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Although the medial temporal lobe is typically the first area of neurofibrillary tangle deposition in aging populations, it is not clear if this is the case for younger individuals who are predisposed to autosomal dominant Alzheimer disease (ADAD). In a cross-sectional study, Quiroz and coauthors used positron emission tomography imaging to measure amyloid and tau deposition in 24 participants (mean [SD] age, 38.0 [7.4] years) from a large Colombian kindred with ADAD. The authors report that amyloid accumulates in the cortex of unimpaired presenilin 1 E280A mutation carriers 10 to 15 years before symptom onset, whereas tau deposits emerge in the medial temporal lobe approximately 6 years before and then spread into the cortex as carriers move closer to clinical onset. These findings suggest that amyloid prompts the spread of tau pathology beyond the medial temporal lobe and that the presence of tau is closely associated with memory decline. Editorial perspective is provided by McDade and Bateman.
In 2006, the US Food and Drug Administration issued a warning regarding the potential risk of serotonin syndrome with coprescription of triptan antimigraine drugs and selective serotonin reuptake inhibitor or selective norepinephrine reuptake inhibitor antidepressants based on a small number of case reports. In this population-based study using data from the Partners Research Data Registry, Orlova and coauthors identified 47 968 patients who had been prescribed triptans and 19 017 patients who had been prescribed antidepressants between January 2001 and December 2014. A total of 17 patients had possible serotonin syndrome, and only 2 patients received a confirmed diagnosis of serotonin syndrome. Affective disorder can likely be treated safely in the patients who also need triptans to treat migraine and who are at a low risk for serotonin syndrome. This study also demonstrates that the frequency of concomitant use of these medications remained stable over the study period, illustrating a clear need to treat both conditions.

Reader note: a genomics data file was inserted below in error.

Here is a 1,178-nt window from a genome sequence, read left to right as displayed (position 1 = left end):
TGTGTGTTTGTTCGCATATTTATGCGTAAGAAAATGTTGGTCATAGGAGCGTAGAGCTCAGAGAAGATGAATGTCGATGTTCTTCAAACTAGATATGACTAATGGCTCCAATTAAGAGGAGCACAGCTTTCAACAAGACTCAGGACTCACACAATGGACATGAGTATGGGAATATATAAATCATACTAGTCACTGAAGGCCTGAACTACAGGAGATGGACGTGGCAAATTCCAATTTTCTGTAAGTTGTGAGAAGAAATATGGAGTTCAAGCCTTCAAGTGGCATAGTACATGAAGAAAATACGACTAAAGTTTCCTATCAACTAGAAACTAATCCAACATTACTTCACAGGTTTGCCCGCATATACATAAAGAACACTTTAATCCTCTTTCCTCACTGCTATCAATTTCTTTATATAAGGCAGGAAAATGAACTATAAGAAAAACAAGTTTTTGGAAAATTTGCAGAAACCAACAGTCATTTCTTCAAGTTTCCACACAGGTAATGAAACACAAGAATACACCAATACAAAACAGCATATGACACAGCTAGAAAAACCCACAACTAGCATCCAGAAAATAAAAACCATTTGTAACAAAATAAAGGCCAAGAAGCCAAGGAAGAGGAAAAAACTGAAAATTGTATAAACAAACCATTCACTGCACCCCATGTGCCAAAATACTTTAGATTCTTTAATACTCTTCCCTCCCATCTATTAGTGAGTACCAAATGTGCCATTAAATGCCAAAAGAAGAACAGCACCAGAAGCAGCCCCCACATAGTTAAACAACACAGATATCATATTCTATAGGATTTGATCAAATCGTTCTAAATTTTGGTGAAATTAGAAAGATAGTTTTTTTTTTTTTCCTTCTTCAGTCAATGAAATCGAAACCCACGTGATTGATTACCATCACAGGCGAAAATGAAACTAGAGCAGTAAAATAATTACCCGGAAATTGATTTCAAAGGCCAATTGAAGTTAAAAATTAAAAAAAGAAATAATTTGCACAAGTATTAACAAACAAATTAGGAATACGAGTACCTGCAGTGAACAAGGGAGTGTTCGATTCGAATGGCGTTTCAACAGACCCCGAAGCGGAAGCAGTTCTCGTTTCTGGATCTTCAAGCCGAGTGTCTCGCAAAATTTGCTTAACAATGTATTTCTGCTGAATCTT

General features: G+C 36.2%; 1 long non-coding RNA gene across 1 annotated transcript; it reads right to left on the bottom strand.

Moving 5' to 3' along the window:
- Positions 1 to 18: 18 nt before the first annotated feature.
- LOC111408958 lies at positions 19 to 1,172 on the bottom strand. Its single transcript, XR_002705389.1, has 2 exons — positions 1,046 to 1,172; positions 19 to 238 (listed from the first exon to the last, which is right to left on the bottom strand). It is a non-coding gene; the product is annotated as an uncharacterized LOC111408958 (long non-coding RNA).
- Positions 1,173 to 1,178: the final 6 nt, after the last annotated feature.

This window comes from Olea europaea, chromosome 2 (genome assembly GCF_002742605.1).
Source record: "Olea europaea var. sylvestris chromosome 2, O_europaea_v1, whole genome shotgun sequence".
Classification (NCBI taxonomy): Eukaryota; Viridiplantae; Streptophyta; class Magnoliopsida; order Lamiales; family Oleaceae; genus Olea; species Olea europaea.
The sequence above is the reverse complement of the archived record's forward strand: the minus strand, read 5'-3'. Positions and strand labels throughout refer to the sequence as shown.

Continuing Medical Education
Life expectancy is greatly shortened in patients with myotonic dystrophy type 1, but there is no reliable prognostic risk score to predict survival. In this longitudinal cohort study from January 2000 to November 2014, Wahbi and coauthors studied 1296 adults (mean [SD] age, 39.8 [13.7] years) with myotonic dystrophy type 1 and developed and validated a practical risk score that predicts 10-year survival based on a set of common patient characteristics, including age, diabetes, need for support when walking, heart rate, systolic blood pressure, first-degree atrioventricular block, bundle-branch block, and lung vital capacity. The score may prove useful for patients living with myotonic dystrophy type 1 and physicians.
Disturbances of circadian rhythm are associated with both aging and neurodegenerative diseases, but it is not clear if circadian changes are present in the presymptomatic phase of Alzheimer disease (AD). In this cross-sectional study, Musiek and coauthors assessed circadian rest-activity patterns in 189 cognitively normal individuals (mean [SD] age, 66.6 [8.3] years) relative to AD biomarkers. Preclinical AD was associated with fragmentation of circadian rest-activity patterns, even after correction for age and sex. These findings indicate that circadian disturbance occurs very early in AD, prior to any cognitive symptoms.
Highlights. JAMA Neurol. 2018;75(5):525. doi:10.1001/jamaneurol.2017.2636